When this book by Asmaa Hussein from Ruqaya’s Bookshelf came into my life into my life, I had to stop what I was reading and start this. I was actually avoiding it for a few months because I didn’t want to read about heartache but there was part of me that wanted to know and read words by sister Asmaa.
After reading some of the book, I want this sister in my life. I want that person who is a constant reminder. This book isn’t just a personal account of loss, it’s far more than that. It’s about being a servant and living a life as a servant. This book will remind, push and make you want to do things that you procrastinate about. Perfect timing for me.
May Allah raise the ranks of brother Amr, bless his wife and daughter with a beautiful life. Ameen. Lots of love for you sis Asmaa.
“Those who have died now know the reality but can no longer do good deeds. Those who are alive can do good deeds, but they do not really know the reality.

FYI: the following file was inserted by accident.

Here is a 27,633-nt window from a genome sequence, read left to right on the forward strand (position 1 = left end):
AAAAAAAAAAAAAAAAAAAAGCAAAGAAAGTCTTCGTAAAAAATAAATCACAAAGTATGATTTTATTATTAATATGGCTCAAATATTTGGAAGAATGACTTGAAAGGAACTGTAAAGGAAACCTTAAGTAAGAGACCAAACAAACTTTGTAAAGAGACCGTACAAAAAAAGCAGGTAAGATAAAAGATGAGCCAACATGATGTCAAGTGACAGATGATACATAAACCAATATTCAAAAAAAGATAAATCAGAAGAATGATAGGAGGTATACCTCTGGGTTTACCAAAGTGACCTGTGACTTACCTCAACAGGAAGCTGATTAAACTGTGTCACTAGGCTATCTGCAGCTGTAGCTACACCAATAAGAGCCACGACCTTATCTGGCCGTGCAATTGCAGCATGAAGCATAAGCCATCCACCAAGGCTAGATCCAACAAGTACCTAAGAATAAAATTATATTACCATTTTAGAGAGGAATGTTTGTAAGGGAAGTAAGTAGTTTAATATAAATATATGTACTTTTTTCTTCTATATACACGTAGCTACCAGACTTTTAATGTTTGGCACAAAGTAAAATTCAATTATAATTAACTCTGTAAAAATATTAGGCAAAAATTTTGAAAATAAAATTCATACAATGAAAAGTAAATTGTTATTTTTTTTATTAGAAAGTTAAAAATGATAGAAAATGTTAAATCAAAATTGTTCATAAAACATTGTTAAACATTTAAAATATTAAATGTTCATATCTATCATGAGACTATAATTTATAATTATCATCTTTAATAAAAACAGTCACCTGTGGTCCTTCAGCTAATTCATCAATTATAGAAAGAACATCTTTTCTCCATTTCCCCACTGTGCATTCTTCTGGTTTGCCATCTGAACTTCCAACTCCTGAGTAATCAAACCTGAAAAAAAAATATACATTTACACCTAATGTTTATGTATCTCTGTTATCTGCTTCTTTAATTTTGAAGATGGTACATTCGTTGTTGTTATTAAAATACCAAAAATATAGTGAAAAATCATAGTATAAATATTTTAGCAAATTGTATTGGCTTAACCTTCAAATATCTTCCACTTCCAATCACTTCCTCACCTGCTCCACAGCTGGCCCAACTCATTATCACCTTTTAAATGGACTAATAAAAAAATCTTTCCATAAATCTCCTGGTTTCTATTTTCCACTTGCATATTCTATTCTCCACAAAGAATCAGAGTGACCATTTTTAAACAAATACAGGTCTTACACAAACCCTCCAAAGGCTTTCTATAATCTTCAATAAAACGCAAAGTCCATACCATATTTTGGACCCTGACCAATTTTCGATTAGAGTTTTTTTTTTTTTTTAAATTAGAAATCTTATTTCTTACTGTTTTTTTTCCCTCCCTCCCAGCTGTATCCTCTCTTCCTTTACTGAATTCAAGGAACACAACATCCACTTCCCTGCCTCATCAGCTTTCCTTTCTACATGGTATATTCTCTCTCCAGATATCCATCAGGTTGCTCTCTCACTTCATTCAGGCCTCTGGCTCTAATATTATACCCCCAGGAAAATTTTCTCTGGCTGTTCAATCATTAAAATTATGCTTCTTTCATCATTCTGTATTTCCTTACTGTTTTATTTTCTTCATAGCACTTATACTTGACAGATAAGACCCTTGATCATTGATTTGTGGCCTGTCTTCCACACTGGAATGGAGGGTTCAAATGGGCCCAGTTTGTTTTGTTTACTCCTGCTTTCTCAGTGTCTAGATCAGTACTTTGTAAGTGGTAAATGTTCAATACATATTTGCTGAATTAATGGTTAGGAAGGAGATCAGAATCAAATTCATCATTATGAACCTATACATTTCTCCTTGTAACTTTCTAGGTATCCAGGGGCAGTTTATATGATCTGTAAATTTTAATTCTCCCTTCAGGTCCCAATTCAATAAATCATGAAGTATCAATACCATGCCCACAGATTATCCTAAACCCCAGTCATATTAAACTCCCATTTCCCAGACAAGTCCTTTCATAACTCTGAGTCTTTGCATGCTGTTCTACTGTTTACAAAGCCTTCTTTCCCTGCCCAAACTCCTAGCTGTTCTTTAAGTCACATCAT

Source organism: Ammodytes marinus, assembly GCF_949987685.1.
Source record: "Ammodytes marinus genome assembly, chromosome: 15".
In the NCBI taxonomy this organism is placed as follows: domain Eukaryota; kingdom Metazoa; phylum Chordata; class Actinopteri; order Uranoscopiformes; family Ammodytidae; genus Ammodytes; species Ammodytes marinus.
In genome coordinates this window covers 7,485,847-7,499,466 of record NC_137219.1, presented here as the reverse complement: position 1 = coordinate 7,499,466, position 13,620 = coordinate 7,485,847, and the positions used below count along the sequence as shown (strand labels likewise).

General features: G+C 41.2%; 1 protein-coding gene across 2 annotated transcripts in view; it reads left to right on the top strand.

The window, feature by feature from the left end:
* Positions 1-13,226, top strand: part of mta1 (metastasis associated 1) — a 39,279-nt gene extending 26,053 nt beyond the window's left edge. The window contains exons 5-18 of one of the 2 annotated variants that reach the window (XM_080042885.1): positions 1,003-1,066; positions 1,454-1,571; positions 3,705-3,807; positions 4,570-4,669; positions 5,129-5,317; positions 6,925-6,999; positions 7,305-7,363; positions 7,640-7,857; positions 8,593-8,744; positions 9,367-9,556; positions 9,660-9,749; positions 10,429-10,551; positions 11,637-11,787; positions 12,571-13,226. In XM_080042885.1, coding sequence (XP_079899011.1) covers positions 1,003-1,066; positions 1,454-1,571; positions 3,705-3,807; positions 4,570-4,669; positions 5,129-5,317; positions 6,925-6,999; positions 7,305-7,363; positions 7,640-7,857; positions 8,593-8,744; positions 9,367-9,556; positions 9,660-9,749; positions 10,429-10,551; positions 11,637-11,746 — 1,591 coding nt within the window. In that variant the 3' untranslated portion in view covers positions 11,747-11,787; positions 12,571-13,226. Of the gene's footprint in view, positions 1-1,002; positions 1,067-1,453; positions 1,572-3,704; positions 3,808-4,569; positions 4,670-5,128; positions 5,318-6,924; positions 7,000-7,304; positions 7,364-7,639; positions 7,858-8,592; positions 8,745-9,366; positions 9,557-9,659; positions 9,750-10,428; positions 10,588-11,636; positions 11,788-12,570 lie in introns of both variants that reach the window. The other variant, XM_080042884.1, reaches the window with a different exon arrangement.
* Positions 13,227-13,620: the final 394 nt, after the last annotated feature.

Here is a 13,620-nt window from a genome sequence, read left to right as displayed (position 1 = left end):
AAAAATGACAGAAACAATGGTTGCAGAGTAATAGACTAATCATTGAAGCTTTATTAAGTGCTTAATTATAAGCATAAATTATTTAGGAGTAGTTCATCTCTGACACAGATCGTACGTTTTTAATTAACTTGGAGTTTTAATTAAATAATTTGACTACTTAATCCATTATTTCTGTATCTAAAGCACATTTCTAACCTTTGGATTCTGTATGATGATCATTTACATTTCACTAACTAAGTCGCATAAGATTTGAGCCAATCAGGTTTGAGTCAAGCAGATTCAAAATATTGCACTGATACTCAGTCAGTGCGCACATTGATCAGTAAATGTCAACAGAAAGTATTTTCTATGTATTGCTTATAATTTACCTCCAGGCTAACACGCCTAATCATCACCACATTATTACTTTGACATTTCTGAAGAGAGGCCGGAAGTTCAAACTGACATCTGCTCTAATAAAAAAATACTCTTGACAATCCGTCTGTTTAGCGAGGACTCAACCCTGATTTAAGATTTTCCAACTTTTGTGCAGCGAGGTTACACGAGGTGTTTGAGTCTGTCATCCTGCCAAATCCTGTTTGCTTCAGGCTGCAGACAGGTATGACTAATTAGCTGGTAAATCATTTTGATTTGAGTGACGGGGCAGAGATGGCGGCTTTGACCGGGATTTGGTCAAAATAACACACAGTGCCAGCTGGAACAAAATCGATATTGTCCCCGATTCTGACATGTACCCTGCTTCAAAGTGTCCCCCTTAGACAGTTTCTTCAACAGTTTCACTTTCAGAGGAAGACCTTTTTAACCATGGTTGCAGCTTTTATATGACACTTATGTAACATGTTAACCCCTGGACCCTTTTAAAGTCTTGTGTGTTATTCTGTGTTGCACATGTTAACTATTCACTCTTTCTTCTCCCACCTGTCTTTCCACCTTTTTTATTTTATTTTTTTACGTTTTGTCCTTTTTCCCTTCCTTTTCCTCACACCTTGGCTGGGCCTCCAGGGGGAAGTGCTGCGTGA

Every soul shall taste death. I have not yet tasted it, but I have touched it. It’s cold. It turns food and drink into ash when it enters your mouth. It nests in the pit of your stomach, churning and eating away at the edges of your being. It also removes doubt in the inevitable destination.
When the burden of life is heavy, so heavy that you feel your knees are about to buckle and the muscles in your hands have seized up from carrying this weight, you may look towards the ground and wonder if dying would be easier than this.
People wish for an end to pain, but they don’t really wish for death. At least they wouldn’t if they knew what would come after. Not if they knew that they wouldn’t be alone – utterly and profoundly alone – beneath the soil, with only their belief in Allah and good deeds as protection. Not if they knew they would be able to hear the footsteps of those they love leaving them behind to fend for themselves.” – #ATemporaryGift
PS: sit with a highlighter pen when reading this – you’ll want to imprint everything into your heart and mind.